Javatpoint Logo
Javatpoint Logo

MySQL FULLTEXT SEARCH (FTS)

Full-text search is a searching technique used to examine all words in the document that might not perfectly match the search criteria. The records contain textual data like product descriptions, blog posts, articles, etc. MySQL provides support for full-text indexing and searching from version 3.23.23. In this section, we are going to learn the introduction of FULLTEXT search, syntax, advantages, disadvantages, features, and its types.

The FTS searching technique is commonly used by the search engines such as Google, Mozilla, or Bing. All these search engines collect data from websites into databases and perform searching based on keywords. It makes a powerful search result on websites like Blogs, News, E-commerce, etc.

For example, we have searched for Plant and Trees. The FTS examines both words and can return results that contain the searched words separately, the words in a different order, either Plant and Tree or Tree and Plant, or just Plant and Tree. It makes an advantage to the user in guessing what they want and returning the relevant results faster.

Technically, MySQL usually supports partial text lookups by using the LIKE and regular expression operators. However, these requests have some limitations on large datasets, i.e., when the text column is large or the number of rows increases. It also underperforms when the user's input does not match exactly or might produce no results even the documents contains relevant information with this input.

Important points about full-text searching in MySQL:

  • Performance: MySQL needs to scan the whole table to find the exact match based on a pattern specifies in the LIKE or regular expressions statements.
  • Flexible Search: MySQL does not have a flexible search query because LIKE and regular expressions examine the search based on pattern matching. For example, to find products whose descriptions contain bike but not classic.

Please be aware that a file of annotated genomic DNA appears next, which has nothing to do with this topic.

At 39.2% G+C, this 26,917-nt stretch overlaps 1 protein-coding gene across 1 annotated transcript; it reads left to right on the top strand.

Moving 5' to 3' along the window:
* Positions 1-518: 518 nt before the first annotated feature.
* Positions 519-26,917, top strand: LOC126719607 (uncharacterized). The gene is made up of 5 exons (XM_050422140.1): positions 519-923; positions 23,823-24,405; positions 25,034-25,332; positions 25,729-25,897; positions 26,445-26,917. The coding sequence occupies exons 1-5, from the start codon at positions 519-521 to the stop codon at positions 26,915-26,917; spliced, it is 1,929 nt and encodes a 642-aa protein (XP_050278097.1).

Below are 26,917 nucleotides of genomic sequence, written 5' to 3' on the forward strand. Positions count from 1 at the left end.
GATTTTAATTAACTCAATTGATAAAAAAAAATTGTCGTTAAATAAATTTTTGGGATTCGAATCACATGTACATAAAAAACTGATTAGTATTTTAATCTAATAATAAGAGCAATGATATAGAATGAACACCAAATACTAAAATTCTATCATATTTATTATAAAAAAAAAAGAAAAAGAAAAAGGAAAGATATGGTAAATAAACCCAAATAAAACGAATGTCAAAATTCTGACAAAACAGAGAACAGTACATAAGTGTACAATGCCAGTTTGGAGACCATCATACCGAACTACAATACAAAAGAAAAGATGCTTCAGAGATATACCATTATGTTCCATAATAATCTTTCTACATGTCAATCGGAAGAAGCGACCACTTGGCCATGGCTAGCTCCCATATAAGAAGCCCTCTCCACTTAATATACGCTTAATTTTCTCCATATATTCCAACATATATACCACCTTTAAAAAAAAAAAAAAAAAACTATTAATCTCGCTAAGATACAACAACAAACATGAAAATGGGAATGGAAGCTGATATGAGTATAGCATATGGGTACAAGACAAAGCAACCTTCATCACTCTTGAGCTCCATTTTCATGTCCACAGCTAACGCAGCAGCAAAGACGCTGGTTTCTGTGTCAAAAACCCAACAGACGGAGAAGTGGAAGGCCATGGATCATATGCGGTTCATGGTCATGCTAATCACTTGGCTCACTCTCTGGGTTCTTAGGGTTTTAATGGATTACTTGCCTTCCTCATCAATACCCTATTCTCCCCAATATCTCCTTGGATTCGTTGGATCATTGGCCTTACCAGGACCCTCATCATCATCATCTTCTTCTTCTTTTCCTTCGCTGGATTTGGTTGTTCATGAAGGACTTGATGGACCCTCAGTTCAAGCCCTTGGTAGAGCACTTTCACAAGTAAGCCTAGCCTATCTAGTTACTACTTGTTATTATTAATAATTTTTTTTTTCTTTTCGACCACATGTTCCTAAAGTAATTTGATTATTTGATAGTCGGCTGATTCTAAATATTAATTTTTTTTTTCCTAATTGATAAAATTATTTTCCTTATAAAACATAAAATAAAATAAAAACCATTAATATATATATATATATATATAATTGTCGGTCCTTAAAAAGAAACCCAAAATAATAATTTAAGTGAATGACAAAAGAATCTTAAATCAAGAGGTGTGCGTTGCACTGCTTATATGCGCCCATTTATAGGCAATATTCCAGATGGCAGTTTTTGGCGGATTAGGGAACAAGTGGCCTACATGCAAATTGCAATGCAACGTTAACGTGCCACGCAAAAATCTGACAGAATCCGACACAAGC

• Relevance Ranking: It does not have any specific way to specify which row in the result set is more relevant to the search keywords.
  • Storage Engines: Full text does not support all storage engines. It only supports the MyISAM and InnoDB storage engines in MySQL.

Syntax

MySQL performs full-text searching using the below syntax:

In this syntax, we will first specify the MATCH() function that contains the list of column names separated by a comma to be searched. Then, AGAINST() function takes a string to search with an optional modifier to indicate what type of search is performed. The search_modifier can be IN NATURAL LANGUAGE MODE or IN NATURAL LANGUAGE MODE WITH QUERY EXPANSION or IN BOOLEAN MODE or WITH QUERY EXPANSION.

MySQL FULLTEXT Search Features

The following are some important features of MySQL full-text search:

  • Native SQL-like Interface: MySQL performs full-text searching using the SQL-like statement.
  • Fully Dynamic Index: Whenever the data modification occurs in the column, MySQL automatically updates the index of that text column.
  • Moderate Index Size: The FULLTEXT index size is relatively small.
  • Speed: Full-text searching technique is fast that examine the data based on complex search queries.

FULLTEXT Restrictions

  • Full text supports only InnoDB and MyISAM table.
  • It does not support partition table also.
  • The MATCH( ) function parameters must be the same column list from the table that is part of the FULLTEXT index definition unless the MATCH( ) is IN BOOLEAN MODE on a MyISAM table.
  • We cannot use the '%' wildcard character for full-text searches.
  • The argument to AGAINST( ) should be a constant string value during the query execution.
  • The full-text index uses the same character set and collation for all columns.
  • We can create the full-text indexes for CHAR, VARCHAR, or TEXT columns only.

FULLTEXT Search Types

The full-text search is divided mainly into three types:

Natural Language Search Type

This search mode interprets the search string as a literal phrase in natural human language. It does not support special characters. If no modifier is specified or when the IN NATURAL LANGUAGE MODE modifier is specified, it is enabled by default.